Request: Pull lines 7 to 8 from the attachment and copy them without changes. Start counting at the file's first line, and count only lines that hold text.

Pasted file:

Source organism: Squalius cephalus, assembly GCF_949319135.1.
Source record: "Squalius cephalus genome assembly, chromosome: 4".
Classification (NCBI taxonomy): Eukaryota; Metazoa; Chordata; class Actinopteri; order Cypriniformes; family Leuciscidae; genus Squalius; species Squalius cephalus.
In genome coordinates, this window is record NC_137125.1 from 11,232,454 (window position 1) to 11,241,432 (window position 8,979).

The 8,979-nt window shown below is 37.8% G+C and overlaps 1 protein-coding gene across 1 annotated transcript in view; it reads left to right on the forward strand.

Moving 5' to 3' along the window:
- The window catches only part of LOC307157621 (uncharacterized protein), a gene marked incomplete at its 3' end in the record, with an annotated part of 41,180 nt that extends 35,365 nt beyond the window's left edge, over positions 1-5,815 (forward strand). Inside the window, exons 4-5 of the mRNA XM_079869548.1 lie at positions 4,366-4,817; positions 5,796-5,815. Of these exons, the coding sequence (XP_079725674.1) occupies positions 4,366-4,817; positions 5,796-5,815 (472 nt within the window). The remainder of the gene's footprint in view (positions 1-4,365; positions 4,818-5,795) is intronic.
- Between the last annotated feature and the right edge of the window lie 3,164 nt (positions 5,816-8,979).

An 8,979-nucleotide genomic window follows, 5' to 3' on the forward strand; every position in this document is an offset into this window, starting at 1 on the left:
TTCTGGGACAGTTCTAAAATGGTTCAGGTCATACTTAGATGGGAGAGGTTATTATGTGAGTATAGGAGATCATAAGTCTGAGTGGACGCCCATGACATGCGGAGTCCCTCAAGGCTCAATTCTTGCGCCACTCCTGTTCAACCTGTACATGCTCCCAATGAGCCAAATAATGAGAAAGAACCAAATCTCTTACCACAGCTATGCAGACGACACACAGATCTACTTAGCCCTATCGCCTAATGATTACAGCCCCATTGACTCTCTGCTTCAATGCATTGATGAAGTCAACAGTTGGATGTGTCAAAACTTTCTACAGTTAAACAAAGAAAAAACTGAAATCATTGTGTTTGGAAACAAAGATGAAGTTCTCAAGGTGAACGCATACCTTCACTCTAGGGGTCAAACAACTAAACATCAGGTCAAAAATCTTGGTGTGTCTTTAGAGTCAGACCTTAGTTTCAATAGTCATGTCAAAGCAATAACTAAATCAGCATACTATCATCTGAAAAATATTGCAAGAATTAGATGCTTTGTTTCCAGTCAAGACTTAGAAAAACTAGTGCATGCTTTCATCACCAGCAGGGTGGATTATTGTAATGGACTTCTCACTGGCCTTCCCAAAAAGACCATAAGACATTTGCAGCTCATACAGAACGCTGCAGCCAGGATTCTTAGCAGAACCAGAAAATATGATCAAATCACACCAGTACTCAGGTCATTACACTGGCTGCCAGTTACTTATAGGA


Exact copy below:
- The window catches only part of LOC307157621 (uncharacterized protein), a gene marked incomplete at its 3' end in the record, with an annotated part of 41,180 nt that extends 35,365 nt beyond the window's left edge, over positions 1-5,815 (forward strand). Inside the window, exons 4-5 of the mRNA XM_079869548.1 lie at positions 4,366-4,817; positions 5,796-5,815. Of these exons, the coding sequence (XP_079725674.1) occupies positions 4,366-4,817; positions 5,796-5,815 (472 nt within the window). The remainder of the gene's footprint in view (positions 1-4,365; positions 4,818-5,795) is intronic.
- Between the last annotated feature and the right edge of the window lie 3,164 nt (positions 5,816-8,979).